So if cars can drive themselves, should they be made to pass a “driver’s exam”?
The thing is, self-driving vehicles, unlike actual drivers, do not benefit from gradual immersion into open-road driving — the hardware is what matters.
Of course it’s critically important that self-driving vehicles have excellent driving skills in questionable weather conditions, and that they can see (and avoid!) potentially dangerous conditions such as downed power lines or flooded roadways.
Traffic laws are kind of important, yes? Then it only makes sense that these vehicles should be able to follow traffic laws as well as any human, but right now, they cannot.
A potential issue is the fact that many divers are not too hung up on certain traffic laws, so should manufacturers make these cars able to break laws as well?
Well, there’s a catch here…
These self-driving cars may end up following traffic laws too strictly, which could cause a plethora of issues with human drivers on the road.
Or perhaps a split-second dangerous situation may arise? What will the car choose?
Licensing could prove to be beneficial, however. Perhaps certain cars could be licensed for use only under specific conditions. When updates are made, the cars’ license will be updated as well.
A good idea might be to only issue “full” licenses to cars that are fully autonomous.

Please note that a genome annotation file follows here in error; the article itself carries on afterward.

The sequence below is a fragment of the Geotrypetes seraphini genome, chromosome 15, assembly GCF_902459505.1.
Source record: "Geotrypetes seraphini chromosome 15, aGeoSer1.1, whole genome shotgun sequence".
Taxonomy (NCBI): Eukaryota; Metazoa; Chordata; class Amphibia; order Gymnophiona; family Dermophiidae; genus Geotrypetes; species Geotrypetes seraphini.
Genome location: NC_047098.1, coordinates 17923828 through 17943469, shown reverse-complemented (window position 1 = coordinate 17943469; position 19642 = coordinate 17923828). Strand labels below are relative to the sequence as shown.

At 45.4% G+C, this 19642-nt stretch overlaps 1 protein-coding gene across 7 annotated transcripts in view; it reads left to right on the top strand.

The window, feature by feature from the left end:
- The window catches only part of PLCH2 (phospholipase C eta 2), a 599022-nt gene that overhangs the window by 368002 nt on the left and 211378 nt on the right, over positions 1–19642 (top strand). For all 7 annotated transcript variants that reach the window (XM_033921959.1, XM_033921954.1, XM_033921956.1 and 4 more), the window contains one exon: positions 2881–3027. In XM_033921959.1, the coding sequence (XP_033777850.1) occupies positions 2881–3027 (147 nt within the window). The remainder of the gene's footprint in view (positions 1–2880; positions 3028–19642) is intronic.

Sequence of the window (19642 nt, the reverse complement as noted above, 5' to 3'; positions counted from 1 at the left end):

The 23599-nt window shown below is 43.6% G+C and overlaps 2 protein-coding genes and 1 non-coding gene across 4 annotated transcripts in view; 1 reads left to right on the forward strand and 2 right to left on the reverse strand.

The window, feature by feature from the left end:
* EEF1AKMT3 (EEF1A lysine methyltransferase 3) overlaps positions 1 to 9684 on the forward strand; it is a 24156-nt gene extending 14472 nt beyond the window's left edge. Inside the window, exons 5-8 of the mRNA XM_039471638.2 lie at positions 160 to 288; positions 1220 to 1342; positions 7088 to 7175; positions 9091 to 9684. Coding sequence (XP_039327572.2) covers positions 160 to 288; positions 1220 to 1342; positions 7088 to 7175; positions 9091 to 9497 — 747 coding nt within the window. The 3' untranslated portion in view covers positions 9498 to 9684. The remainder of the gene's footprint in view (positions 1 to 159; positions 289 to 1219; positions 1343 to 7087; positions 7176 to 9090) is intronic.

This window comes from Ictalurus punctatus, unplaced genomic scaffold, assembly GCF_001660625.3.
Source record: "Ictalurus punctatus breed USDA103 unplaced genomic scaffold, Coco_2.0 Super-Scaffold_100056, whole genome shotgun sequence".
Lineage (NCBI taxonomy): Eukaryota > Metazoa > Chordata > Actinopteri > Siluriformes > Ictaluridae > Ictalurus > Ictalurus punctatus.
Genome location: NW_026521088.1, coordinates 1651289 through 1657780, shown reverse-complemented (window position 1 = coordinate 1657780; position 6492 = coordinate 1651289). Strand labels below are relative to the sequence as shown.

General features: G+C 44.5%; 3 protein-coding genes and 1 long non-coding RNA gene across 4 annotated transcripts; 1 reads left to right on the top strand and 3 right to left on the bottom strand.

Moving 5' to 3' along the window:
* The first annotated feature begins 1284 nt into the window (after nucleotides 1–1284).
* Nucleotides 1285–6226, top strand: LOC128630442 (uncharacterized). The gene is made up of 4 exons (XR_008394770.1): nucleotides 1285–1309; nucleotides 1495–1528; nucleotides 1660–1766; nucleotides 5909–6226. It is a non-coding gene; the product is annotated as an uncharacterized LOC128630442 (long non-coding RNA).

Given all of these limitations, the future still looks bright for the continual development of driverless cars. The idea is appealing for many reasons, and will certainly be a great convenience once the issues are (eventually) worked out.
Though updates are surely going to make these cars more reliable in the near future, software issues, along with a human learning curve, could prove to be potential obstacles.
If nothing else, we know that technology will get better over time… software engineers just need to figure out how to apply these wonderful futuristic predictions to real-life objects.
Until next time,
A true insider in the technology and energy markets, Keith’s research has helped everyday investors capitalize from the rapid adoption of new technology trends and energy transitions. Keith connects with hundreds of thousands of readers as the Managing Editor of Energy & Capital, as well as the investment director of Angel Publishing’s Energy Investor and Technology and Opportunity.
For nearly two decades, Keith has been providing in-depth coverage of the hottest investment trends before they go mainstream — from the shale oil and gas boom in the United States to the red-hot EV revolution currently underway. Keith and his readers have banked hundreds of winning trades on the 5G rollout and on key advancements in robotics and AI technology.
Keith’s keen trading acumen and investment research also extend all the way into the complex biotech sector, where he and his readers take advantage of the newest and most groundbreaking medical therapies being developed by nearly 1,000 biotech companies. His network includes hundreds of experts, from M.D.s and Ph.D.s to lab scientists grinding out the latest medical technology and treatments. You can join his vast investment community and target the most profitable biotech stocks in Keith’s Topline Trader advisory newsletter.